agreed with hon. Members, that the corn-laws had answered the purposes for which they were passed, and he thought that the hon. Member had well chosen the moment to make that observa- 1159 tion. What was that purpose? To raise the price of food, in order to raise the rent of land, with the view to a profitable monopoly to the owners of land, in utter disregard and neglect of the wants and interests of the rest of the community; and this was the moment to call their attention to that object, when wheat had sold in some places, as he was informed, for 80s. a-quarter, and when most men expected, with the prospects of a bad harvest, and the known scarcity on the continent, that it would reach 100s. before the end of the year. The corn-laws were, indeed, then answering their purpose, and working well as it was called. And this was the time when a county Member came forward to ask them to raise the duties on other artiticles of necessary consumption, to afford further protection to the produce of land. He hoped the public would ponder well upon this attempt, and consider the prospects which were offered to them by this House. The hon. Member complained, that his constituents were unjustly treated, because they had not the same protection as other interests; and he said, that all he demanded, without reference to the principle of free trade, was, that while there was to be protection, that it should be extended equally to all, and that one interest should not receive more protection than another. Why, did the hon. Member know, that it was of that very inequality of the protection given to landowners which he supported, as compared with every other interest, that the public had so much reason to complain, and that while no interest received a protection of more than 30 per cent., and many not more than 10 per cent., that the landowners were enjoying a protection of 80, 90, or 100 per cent.? Let him, then, tell his constituents, who have urged him to moot this matter, why the House give no credit to his advocacy of the principle of equality of protection, when it is known that he is a supporter of the corn-laws. Let his constituents tell him to vote for an alteration of those laws, and, if he succeed, then they will have little reason to complain of the reduction of duty on foreign fruit, and will at least be in a situation to demand equal justice for themselves; but as a supporter of a monopoly of the very worst kind, he came with a poor face to demand favour against the public for his constituents. Be was astonished that the hon. Member should, at this particular 1160 moment, have thought it right to propose anything so prejudicial to the community, oppressed and suffering as they were from the corn-laws. He hoped, however, it would have the effect of increasing the interest which that subject was at this moment necessarily exciting in the public mind. He was glad to think, that the forms of the House prevented the hon. Member persevering in his schemes, which must be so injurious to the public at large.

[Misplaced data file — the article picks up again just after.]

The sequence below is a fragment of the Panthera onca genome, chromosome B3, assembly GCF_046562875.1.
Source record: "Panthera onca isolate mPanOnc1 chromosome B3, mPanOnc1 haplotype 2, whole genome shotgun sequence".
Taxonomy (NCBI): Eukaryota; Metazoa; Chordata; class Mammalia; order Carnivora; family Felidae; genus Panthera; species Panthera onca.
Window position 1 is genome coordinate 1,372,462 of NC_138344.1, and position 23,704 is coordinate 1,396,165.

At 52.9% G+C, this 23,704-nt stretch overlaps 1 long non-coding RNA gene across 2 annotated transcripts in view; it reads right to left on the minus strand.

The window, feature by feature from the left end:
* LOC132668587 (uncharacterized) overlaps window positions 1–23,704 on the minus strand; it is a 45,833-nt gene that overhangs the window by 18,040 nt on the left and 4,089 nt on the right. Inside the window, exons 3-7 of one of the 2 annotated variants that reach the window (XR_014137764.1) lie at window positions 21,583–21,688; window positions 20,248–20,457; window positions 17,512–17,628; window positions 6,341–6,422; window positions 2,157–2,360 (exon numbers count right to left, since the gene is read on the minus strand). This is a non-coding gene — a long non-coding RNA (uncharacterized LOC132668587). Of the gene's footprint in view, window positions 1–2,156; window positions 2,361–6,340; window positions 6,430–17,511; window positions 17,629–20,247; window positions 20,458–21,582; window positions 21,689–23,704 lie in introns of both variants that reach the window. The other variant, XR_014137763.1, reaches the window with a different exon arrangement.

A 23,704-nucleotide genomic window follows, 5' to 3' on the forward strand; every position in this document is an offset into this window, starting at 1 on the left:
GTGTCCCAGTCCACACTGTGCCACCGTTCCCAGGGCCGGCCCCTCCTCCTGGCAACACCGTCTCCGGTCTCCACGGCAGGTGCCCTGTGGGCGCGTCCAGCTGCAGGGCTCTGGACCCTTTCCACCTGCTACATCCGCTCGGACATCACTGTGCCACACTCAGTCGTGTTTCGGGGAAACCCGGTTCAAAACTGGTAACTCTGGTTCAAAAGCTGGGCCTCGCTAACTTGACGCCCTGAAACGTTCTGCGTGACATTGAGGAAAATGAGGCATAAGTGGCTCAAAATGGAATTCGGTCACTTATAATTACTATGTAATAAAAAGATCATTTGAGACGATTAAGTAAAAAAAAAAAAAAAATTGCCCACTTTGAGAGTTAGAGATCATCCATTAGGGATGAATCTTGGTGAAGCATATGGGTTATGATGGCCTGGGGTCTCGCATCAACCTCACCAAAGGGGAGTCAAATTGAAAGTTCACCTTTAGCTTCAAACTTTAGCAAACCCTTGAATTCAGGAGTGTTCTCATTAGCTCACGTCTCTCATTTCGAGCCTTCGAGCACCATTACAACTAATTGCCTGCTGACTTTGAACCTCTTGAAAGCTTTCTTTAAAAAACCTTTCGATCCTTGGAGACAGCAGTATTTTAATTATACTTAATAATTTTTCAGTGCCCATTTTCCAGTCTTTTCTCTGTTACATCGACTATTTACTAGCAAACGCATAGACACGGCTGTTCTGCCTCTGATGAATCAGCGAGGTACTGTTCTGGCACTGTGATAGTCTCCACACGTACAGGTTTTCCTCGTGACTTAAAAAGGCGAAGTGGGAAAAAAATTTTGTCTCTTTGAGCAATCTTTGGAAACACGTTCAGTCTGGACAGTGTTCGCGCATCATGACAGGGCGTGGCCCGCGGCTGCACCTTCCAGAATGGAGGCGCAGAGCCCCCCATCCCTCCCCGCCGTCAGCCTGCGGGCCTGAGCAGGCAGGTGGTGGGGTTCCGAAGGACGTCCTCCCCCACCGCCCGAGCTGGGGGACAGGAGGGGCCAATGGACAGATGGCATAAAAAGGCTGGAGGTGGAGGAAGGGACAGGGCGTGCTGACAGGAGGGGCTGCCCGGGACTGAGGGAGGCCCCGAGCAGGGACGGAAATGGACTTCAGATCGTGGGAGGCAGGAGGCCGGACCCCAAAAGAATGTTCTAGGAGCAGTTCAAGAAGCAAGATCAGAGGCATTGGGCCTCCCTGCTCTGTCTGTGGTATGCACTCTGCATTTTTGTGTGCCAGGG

§ Mr. M. Philips
thought it would have been just as reasonable to have called for the imposition of a higher duty on foreign corn, as on the articles mentioned in the hon. Gentleman's motion.
briefly replied, and said, that all he required was, to put the market-gardeners on the same footing as the manufacturers, by affording them a protection of 30 per cent. duty on the importation of foreign fruit.
§ Motion negatived.